'Do you want me to come home?'
'No, heavens, no. What for? I'm fine.'
She sounded over-amped, like someone on speed. When I hung up Martin asked me what I wanted to do. 'I want to be near the water,' I said.
The kids were already asleep, and Dörte stayed with them while we drove to the ferry wharf. The howl of the wind was so loud we didn't bother trying to talk. I looked out over the black ocean and wondered which direction Australia was from where I was standing. It was literally at the other end of the earth.
That night I felt elated that Dad was free of that place. The indignity had ended. Then the numbness set in. We continued our daily routine of going over to the house and sorting things into boxes but I had the sensation of being contained in a pressure cooker.
I kept telling myself that it was good news, a release for Dad, for all of us after a year of torment. Why did it matter that I hadn't known? Why did it matter that there was no funeral? At night I'd lie awake in bed and wonder that I felt nothing. Nothing except the incessant tingling in my legs. I wondered if that was what a DVT felt like. There'd been lots of press about people developing a deep vein thrombosis on long flights and dropping dead. But I didn't recall tingling being a sign. And surely I wouldn't have one in both legs. But every night there it was, from toes to thighs. The days dragged on. Finally I told Martin I had to go home - it didn't matter that there was no point. I just had to go home. Elizabeth Lancaster
began her working life as an occupational therapist in Australia until she unexpectedly found herself in a writing course in New York, whilst living there with her husband and two children. After she was diagnosed with multiple sclerosis, writing became essential in her acceptance of and coming to terms with the unpredictable nature of her condition. Since her return to Australia Elizabeth has written for parenting and health magazines on a freelance basis. She lives in Sydney's north with her family.
Marzipan and Magnolias
Author: Elizabeth Lancaster
ISBN: 978 1921 462 207
Interview with Elizabeth LancasterQuestion:
Why did you choose to write about the bond between mother and daughter?Elizabeth Lancaster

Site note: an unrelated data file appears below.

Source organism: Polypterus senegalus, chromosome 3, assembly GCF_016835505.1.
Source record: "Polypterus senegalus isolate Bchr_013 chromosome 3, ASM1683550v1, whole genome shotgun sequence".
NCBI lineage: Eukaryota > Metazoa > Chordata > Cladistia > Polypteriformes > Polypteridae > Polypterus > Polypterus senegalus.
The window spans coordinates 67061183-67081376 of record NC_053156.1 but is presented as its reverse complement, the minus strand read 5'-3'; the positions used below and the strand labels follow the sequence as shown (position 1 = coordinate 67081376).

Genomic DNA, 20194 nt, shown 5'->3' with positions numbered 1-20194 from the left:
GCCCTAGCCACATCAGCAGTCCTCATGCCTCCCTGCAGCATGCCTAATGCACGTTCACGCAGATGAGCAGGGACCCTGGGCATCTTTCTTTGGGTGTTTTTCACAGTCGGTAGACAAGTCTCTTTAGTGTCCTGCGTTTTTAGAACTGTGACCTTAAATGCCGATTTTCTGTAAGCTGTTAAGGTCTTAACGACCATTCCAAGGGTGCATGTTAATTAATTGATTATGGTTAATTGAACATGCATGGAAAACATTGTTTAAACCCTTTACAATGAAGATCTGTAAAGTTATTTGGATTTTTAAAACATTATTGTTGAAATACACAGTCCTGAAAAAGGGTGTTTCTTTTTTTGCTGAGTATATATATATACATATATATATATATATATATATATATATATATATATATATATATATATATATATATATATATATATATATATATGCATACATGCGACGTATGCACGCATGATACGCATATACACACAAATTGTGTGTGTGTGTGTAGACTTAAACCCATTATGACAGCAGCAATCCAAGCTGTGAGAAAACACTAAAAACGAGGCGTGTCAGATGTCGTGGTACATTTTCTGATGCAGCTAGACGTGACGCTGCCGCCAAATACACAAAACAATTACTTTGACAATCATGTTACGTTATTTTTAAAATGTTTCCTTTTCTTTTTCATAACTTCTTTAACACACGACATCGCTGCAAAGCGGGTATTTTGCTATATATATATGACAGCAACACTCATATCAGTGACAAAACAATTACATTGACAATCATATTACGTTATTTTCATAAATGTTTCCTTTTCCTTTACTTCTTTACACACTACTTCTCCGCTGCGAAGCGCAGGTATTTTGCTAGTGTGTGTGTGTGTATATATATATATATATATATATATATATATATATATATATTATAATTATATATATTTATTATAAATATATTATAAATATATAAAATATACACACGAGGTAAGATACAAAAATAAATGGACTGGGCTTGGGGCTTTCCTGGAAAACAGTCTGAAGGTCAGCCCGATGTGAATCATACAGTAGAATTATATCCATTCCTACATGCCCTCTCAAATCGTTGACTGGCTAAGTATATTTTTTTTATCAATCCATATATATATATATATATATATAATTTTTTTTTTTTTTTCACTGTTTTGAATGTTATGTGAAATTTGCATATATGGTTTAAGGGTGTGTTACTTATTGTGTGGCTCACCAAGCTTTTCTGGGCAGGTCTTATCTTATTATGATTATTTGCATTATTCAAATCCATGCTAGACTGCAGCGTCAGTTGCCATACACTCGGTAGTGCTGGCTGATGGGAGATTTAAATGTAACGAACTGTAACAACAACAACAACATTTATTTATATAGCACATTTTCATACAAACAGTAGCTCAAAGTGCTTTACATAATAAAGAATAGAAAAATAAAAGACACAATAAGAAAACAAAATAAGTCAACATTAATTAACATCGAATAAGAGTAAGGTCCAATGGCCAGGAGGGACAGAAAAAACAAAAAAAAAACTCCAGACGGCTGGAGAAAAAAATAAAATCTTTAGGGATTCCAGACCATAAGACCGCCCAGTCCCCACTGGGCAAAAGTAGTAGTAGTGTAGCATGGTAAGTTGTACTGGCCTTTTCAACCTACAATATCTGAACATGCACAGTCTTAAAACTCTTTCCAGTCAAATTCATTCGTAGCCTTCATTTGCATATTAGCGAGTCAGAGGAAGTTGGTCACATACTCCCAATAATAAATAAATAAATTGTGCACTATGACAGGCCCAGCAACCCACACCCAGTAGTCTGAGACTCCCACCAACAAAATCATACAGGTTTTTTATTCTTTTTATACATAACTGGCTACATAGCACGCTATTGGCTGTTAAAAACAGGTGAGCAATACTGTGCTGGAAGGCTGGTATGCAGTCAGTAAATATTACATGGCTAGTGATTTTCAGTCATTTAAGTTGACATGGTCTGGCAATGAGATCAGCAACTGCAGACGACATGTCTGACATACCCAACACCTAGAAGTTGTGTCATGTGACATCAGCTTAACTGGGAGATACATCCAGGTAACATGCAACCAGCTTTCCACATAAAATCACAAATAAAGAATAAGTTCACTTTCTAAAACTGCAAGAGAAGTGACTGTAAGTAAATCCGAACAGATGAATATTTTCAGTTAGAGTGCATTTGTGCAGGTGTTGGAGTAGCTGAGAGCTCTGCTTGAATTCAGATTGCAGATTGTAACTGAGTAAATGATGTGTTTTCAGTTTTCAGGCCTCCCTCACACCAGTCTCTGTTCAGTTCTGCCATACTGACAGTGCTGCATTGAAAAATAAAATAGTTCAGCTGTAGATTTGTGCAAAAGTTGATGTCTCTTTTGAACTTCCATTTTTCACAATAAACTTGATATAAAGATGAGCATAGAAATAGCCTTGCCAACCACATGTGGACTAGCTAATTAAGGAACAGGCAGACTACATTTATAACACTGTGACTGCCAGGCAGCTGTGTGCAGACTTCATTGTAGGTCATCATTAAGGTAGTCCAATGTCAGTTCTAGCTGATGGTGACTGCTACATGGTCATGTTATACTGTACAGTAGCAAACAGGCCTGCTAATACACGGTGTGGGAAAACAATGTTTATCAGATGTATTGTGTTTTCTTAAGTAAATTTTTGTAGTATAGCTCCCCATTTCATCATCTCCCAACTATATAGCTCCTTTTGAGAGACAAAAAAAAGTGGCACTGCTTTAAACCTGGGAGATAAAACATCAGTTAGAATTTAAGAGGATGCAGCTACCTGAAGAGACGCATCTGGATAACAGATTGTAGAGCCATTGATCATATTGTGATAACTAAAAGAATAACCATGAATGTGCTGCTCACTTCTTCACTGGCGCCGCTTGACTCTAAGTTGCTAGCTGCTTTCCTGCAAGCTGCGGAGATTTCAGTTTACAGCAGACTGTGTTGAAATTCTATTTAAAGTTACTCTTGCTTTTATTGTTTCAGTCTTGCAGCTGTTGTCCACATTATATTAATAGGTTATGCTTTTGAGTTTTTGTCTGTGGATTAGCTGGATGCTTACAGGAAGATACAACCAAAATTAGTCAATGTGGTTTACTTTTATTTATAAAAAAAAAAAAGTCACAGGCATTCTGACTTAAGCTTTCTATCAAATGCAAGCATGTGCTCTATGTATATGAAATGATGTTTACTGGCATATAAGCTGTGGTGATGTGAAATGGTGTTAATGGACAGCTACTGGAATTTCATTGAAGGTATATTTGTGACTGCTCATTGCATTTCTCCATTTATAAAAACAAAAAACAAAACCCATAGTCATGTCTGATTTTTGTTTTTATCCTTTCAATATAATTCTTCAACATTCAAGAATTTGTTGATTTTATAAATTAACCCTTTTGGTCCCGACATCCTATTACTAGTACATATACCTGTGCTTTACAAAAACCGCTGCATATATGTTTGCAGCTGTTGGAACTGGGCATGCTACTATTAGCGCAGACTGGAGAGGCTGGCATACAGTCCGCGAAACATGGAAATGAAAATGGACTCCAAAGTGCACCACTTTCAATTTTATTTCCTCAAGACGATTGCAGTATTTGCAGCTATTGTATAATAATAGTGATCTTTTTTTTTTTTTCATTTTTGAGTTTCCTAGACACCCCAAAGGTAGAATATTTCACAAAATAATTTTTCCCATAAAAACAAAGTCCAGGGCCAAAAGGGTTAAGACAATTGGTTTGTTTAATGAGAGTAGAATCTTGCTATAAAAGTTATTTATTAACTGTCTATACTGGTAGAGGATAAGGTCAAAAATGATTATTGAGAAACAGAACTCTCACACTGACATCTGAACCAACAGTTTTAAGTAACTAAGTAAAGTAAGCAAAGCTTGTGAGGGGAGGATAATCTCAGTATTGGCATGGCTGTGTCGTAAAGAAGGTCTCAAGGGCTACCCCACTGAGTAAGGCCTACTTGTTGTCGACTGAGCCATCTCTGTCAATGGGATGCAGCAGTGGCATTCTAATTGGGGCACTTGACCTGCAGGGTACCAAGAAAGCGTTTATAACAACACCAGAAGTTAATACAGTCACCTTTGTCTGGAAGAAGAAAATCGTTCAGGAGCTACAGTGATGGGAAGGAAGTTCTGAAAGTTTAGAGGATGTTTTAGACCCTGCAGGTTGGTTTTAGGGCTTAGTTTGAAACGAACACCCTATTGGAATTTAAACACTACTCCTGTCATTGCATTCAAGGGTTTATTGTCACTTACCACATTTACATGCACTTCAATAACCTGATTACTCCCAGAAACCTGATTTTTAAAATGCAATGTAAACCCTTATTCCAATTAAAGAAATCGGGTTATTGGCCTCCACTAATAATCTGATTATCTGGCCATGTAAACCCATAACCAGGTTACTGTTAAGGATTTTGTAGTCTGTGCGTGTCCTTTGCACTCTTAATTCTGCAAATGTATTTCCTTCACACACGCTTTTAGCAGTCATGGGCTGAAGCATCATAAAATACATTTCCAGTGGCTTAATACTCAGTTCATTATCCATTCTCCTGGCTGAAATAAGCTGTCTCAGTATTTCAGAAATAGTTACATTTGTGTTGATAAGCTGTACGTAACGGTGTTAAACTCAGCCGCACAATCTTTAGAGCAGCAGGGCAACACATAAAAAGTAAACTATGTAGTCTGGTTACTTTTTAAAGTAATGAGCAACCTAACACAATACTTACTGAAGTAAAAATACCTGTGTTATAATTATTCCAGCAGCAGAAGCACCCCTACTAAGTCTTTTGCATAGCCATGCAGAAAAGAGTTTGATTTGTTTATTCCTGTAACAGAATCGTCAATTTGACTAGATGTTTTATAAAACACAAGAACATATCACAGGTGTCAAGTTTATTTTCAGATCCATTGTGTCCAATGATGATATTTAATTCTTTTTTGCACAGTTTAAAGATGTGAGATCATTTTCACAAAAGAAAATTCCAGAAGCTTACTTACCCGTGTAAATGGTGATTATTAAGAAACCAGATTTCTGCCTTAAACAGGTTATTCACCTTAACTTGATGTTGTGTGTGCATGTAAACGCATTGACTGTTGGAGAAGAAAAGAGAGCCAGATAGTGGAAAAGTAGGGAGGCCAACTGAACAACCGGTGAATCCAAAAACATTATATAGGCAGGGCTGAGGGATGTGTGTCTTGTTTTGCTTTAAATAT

: It wasn't a conscious decision. I had reached a pivotal moment in my life when many things came together. My father had died and I had been diagnosed with multiple sclerosis. At the same time, the patterns of secrecy in the relationship with my mother reached a sort of tipping point. I needed to write my way through the issues before I really understood them. In retrospect, it should have been obvious to me that exploring the mother-daughter relationship was the key. I think for women, that relationship is integral to who we are and how we respond to life's unpredictable events. Question:
How much of your inspiration comes from real life and real people?Elizabeth Lancaster
: All the events are from real life. I suppose when writing a memoir, you have to make decisions about focus. It's not possible (or even interesting) to include all events or every character you've ever met, so minor characters are sometimes a compilation of real people to reduce the burden on the reader. However, the main characters are drawn as accurately and faithfully as I can. Question:
There are several issues raised in this book. Was this deliberate or did the story evolve this way?Elizabeth Lancaster
: The story very much evolved that way. I began writing it during a challenging time in my life as a way of processing difficult experiences. At first, I just wrote short bits or scenes and they grew into a series of stories. Gradually it became clear that two themes were emerging: one was the relationship with my mother and the other was coming to grips with my diagnosis of MS. These themes ultimately became entwined and the result for me was an incredibly rewarding journey of discovery.Question:
How does it feel to be the winner of The 2010 Finch Memoir Prize?Elizabeth Lancaster
: Winning this prize has been incredibly exciting. I had never intended to publish this story, however, when I saw the Finch Memoir Prize advertised I couldn't resist entering my manuscript. Perhaps there is something deep within writers that we hope our work will be acknowledged.Question:
What advice do you have for aspiring writers or artists?Elizabeth Lancaster
: Writing is such a solitary pursuit that for me it was important to be part of a writing group. Regular meetings impose a deadline of sorts, and the support and encouragement of the group was invaluable. Listen to feedback with an open mind but remember that in the end you have to trust yourself.Buy it now at